Saving Me

I read a beautiful post on Sarah Bessey’s blog about what was saving her. She invited everyone to participate, and I am late to the party, because I always am what with one thing or another, but here I am at last, and I bear cake.

What is saving me is this: wonderful blogs, and finally having a space of my own on the internet where I can say what I’m thinking and think what I’m saying and somehow align the two. Wise words, beauty in life, small moments captured in the hecticness of life. A husband who can cook and clean, who rides out my exhausted tantrums, who is God’s love incarnate in oh-so-many ways. Books are always saving me, and at the moment it’s Dresden Files and Kate Daniels, new short sotry authors, and thinking of new texts for school. It’s the people who surround me in my day-to-day moments, the ones I’m blessed to share my minutes with, the ones I love, who let me be me, who take my quirkiness in their stride – it’s you, because you’re one of these people, sharing my life with me, laughing with me as I sometimes stumble.

But mostly – oddly – it’s dog poo, and putting the small person to bed. Because he’s been crying and fussing and not wanting to leave my side, and so to clean up the yard I strapped him on and wore him until my back muscles cried, and we worked in the warmth of a pre-spring afternoon, sunshine gilding his hair, like yellow labrador hair, and the smiling eyes of our dogs. I moved, and used my body in the way it was designed to be used, and carrying a child so close felt like the small heaven of quiet-soul moments, felt like the sunbright warmth of connected people, felt like happy dog fur, which is both happy-dog fur, and happy dog-fur, tumbling freewheeling spiralling in the breeze as I scoop and shovel, scoop and shovel.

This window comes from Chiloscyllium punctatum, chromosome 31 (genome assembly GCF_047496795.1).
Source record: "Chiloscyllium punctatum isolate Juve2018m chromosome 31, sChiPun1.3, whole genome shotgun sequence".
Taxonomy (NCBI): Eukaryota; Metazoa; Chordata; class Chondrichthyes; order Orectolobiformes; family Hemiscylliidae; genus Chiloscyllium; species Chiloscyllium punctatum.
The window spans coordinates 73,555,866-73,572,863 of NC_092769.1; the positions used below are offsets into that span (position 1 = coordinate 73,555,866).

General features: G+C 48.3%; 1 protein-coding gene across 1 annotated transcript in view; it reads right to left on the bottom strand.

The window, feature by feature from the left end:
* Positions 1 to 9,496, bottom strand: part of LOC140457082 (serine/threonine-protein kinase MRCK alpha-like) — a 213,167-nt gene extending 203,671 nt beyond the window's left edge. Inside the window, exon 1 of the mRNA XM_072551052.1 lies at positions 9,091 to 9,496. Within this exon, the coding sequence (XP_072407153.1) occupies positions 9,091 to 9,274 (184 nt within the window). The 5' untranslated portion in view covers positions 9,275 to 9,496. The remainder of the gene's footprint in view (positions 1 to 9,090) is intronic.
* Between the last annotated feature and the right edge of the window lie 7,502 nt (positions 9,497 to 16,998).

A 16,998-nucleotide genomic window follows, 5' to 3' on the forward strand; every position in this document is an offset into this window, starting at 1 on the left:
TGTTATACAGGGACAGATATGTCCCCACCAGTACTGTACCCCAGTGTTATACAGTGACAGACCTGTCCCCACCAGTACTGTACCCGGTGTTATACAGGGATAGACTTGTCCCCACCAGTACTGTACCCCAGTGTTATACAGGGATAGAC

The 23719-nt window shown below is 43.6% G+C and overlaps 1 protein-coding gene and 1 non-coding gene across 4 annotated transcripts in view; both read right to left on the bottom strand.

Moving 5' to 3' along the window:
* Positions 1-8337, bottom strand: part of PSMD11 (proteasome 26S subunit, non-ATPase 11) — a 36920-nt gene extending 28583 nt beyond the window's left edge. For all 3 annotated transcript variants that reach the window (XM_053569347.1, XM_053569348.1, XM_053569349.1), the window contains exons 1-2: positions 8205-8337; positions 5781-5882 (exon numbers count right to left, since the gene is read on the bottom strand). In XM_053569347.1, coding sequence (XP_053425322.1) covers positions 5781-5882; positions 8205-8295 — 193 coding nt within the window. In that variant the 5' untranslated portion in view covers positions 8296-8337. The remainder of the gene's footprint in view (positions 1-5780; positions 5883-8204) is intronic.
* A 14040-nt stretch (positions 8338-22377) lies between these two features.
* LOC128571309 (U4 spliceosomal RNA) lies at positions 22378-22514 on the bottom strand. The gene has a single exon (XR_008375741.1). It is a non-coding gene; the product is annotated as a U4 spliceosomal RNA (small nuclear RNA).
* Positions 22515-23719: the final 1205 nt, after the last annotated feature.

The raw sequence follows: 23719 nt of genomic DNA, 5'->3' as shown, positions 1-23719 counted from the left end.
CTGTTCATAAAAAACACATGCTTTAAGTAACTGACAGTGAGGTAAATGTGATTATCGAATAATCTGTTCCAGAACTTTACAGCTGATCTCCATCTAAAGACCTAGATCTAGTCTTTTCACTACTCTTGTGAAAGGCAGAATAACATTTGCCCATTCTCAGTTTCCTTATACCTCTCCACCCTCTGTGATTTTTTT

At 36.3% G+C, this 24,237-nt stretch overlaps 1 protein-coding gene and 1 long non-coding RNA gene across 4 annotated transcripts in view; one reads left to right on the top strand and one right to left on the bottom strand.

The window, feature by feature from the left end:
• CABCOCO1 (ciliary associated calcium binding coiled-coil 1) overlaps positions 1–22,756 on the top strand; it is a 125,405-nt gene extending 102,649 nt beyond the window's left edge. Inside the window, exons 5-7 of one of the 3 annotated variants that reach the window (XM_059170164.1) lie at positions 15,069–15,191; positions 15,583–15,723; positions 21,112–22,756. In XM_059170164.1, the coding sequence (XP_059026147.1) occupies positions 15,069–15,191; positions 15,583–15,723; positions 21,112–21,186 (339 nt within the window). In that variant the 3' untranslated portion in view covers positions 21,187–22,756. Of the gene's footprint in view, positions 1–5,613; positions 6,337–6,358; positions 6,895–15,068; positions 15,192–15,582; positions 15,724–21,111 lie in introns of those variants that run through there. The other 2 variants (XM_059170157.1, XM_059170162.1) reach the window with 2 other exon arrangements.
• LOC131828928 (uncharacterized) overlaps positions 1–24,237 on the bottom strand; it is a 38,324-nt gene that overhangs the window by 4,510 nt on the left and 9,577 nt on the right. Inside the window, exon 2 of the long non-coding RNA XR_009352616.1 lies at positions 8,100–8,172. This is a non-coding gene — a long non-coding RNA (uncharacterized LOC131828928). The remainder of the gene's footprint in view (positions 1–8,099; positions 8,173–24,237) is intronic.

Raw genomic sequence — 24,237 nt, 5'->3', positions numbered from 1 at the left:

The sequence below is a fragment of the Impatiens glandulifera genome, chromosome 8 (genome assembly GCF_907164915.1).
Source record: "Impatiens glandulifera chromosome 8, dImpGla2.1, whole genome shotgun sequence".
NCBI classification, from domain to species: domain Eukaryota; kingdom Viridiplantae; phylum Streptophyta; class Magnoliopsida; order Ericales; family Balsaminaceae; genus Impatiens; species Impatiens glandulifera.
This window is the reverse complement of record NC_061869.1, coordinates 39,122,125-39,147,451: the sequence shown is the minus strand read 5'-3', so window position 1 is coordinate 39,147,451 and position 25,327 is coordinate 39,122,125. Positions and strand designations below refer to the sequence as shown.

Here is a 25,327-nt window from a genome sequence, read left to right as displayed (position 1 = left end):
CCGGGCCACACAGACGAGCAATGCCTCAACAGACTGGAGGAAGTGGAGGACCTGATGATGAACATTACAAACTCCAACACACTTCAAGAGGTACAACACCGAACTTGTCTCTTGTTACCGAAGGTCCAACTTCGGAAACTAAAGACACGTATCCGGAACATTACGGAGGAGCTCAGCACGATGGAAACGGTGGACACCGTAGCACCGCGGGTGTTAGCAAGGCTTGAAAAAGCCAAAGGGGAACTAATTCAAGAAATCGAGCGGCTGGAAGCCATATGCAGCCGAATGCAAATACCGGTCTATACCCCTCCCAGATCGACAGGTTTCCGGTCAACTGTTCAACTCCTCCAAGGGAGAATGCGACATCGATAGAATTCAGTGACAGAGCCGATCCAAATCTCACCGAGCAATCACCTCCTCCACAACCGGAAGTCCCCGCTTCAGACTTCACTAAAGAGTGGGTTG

No one knew that dog poo could be spiritual. (Well probably they did, but my soul had never heard it.)

It’s putting him to bed, forced into slower rhythm of twilit rooms, of soft white humming of the washing machine and droning from a far-distant tv. It’s knowing I can’t leave because he wants me close, it’s realising that I need him close, and learning to enjoy, to stop, to not be forced, because when I have nothing better to do I love these nighttime rhythms, and I have nothing better to do, because he is a priority. So I sing into his forehead as I lower him to the mattress, pat his stomach, smooth his hair, give him Eeyore and drap myself along his cot like a swooning maiden made kneeless by sighs of love, and my heart swells, and I remember dog poo, and how soul-quiet comes when we let it, not when we demand it.

I lie on the floor, still singing, still humming, and for the first time all day I let myself relax, and putting him to sleep is no longer hard, draining work, but my solace in a frantic day, and I thank God for a small child who needs me, even though I am tired of need, because I need need, and he needs me, and it because of this that I am lying on the floor soothing myself as much as him.

One day, I will remember lessons learned in soul-quiet moments, and the moments will come thicker – like honey, maybe, the sweet glaze over a life well lived, slow and luscious and dreamy.

I wrap my smile around the thoughts of honey, and take my saving thoughts to bed.

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